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Canadian Public Health Association

Policy development process and submission procedures


We advocate for the improvement of personal and community health through the development of policy alternatives based on the best available qualitative and quantitative evidence. As a membership-based organization, we respond to issues of concern to the Canadian public and public health community. These issues are often broad and varied, and are not associated with any single discipline. We engage a broad range of researchers and practitioners to ensure the integrity and relevance of all of its position statements, policies, and advocacy activities.

The objectives of the policy development process are to:

  • Ensure a uniform, evidence-informed, systematic and practical review process;
  • Respond to emerging and urgent public health issues and concerns in a timely way; and,
  • Advocate on issues as they arise.

The following process has been adopted by the Board of Directors to achieve these objectives and to facilitate the active engagement of members in the development of evidence-informed policy alternatives.

Stage 1
  • Policy ideas generated by members, Board of Directors, staff
Stage 2
  • Staff – Preliminary assessment and prioritization
  • Public Policy Committee – Review and prioritize
  • Board of Directors – Concurrence and prioritization
Stage 3
  • Staff or Working Group prepare draft statement and recommendations
  • Public Policy Committee – Review and advice
  • Indigenous Advisory Committee – Review and advice (informal; directly to staff)
  • Board of Directors – Review and advice
Stage 4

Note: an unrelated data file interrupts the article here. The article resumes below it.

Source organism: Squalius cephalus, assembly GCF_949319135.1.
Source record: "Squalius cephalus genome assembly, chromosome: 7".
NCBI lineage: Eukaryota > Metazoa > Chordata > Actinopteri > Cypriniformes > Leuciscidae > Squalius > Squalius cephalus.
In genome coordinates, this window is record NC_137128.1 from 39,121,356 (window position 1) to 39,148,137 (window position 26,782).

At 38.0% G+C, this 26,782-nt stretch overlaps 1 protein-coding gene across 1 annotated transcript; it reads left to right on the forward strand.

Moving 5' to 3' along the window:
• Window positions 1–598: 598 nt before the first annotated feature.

• Solicit input from membership
Stage 5
  • Staff or Working Group – Review member feedback and incorporate as appropriate
  • Public Policy Committee – Review and request revisions (as necessary)
  • Indigenous Advisory Committee – Review and request revisions (as necessary)
  • Board of Directors – Review and request revisions (as necessary)
Stage 6
Stage 7
  • Staff or Working Group – Review HEIA feedback and incorporate as appropriate
  • Public Policy Committee – Review, revise (as necessary), and recommend for approval
  • Indigenous Advisory Committee – Review, revise (as necessary), and recommend for approval
  • Board of Directors – Review, revise (as necessary), and approve
Stage 8
  • Finalize, translate and release to membership and the public


Types of Requests

We can utilize one of three key policy tools at its disposal:

A statement made by the Association wherein it lends its name or provides a letter of support to another organization with respect to an externally-defined issue or initiative. This may include a press release. The decision to provide an endorsement is within the purview of the Executive Director following consultation with the Chair and Chair-elect when an existing Association policy is available to guide the decision.